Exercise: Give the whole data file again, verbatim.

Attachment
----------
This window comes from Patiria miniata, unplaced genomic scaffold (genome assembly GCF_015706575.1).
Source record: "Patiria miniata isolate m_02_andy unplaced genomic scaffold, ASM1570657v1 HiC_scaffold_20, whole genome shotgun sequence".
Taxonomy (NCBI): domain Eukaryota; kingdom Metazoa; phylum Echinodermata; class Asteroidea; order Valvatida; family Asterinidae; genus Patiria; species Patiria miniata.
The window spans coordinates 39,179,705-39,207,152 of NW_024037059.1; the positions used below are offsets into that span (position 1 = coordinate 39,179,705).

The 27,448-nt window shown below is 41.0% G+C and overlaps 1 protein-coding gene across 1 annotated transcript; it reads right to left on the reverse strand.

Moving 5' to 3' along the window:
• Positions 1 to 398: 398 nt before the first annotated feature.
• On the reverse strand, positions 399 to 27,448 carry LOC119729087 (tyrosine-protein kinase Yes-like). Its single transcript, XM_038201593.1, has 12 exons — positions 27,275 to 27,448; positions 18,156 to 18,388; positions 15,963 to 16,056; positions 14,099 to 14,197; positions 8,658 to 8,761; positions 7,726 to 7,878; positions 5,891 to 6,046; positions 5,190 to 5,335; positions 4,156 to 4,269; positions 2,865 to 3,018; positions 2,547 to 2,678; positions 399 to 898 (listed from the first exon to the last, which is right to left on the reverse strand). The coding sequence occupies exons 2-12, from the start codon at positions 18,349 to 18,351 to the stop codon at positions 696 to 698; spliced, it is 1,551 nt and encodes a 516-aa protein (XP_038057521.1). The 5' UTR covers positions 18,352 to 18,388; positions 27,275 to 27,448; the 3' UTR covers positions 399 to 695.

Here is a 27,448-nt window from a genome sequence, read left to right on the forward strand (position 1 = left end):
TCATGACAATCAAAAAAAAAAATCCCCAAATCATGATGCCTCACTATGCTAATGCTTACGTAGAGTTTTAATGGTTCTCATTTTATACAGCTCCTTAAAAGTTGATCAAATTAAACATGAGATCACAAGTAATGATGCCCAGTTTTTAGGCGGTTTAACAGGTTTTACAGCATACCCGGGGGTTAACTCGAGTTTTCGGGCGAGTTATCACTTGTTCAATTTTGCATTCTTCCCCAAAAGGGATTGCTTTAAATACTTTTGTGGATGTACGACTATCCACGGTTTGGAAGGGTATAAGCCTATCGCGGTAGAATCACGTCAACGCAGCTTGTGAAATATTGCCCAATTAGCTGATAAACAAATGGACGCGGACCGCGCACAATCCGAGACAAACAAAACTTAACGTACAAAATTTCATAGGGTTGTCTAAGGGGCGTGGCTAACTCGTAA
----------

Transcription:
This window comes from Patiria miniata, unplaced genomic scaffold (genome assembly GCF_015706575.1).
Source record: "Patiria miniata isolate m_02_andy unplaced genomic scaffold, ASM1570657v1 HiC_scaffold_20, whole genome shotgun sequence".
Taxonomy (NCBI): domain Eukaryota; kingdom Metazoa; phylum Echinodermata; class Asteroidea; order Valvatida; family Asterinidae; genus Patiria; species Patiria miniata.
The window spans coordinates 39,179,705-39,207,152 of NW_024037059.1; the positions used below are offsets into that span (position 1 = coordinate 39,179,705).

The 27,448-nt window shown below is 41.0% G+C and overlaps 1 protein-coding gene across 1 annotated transcript; it reads right to left on the reverse strand.

Moving 5' to 3' along the window:
• Positions 1 to 398: 398 nt before the first annotated feature.
• On the reverse strand, positions 399 to 27,448 carry LOC119729087 (tyrosine-protein kinase Yes-like). Its single transcript, XM_038201593.1, has 12 exons — positions 27,275 to 27,448; positions 18,156 to 18,388; positions 15,963 to 16,056; positions 14,099 to 14,197; positions 8,658 to 8,761; positions 7,726 to 7,878; positions 5,891 to 6,046; positions 5,190 to 5,335; positions 4,156 to 4,269; positions 2,865 to 3,018; positions 2,547 to 2,678; positions 399 to 898 (listed from the first exon to the last, which is right to left on the reverse strand). The coding sequence occupies exons 2-12, from the start codon at positions 18,349 to 18,351 to the stop codon at positions 696 to 698; spliced, it is 1,551 nt and encodes a 516-aa protein (XP_038057521.1). The 5' UTR covers positions 18,352 to 18,388; positions 27,275 to 27,448; the 3' UTR covers positions 399 to 695.

Here is a 27,448-nt window from a genome sequence, read left to right on the forward strand (position 1 = left end):
TCATGACAATCAAAAAAAAAAATCCCCAAATCATGATGCCTCACTATGCTAATGCTTACGTAGAGTTTTAATGGTTCTCATTTTATACAGCTCCTTAAAAGTTGATCAAATTAAACATGAGATCACAAGTAATGATGCCCAGTTTTTAGGCGGTTTAACAGGTTTTACAGCATACCCGGGGGTTAACTCGAGTTTTCGGGCGAGTTATCACTTGTTCAATTTTGCATTCTTCCCCAAAAGGGATTGCTTTAAATACTTTTGTGGATGTACGACTATCCACGGTTTGGAAGGGTATAAGCCTATCGCGGTAGAATCACGTCAACGCAGCTTGTGAAATATTGCCCAATTAGCTGATAAACAAATGGACGCGGACCGCGCACAATCCGAGACAAACAAAACTTAACGTACAAAATTTCATAGGGTTGTCTAAGGGGCGTGGCTAACTCGTAA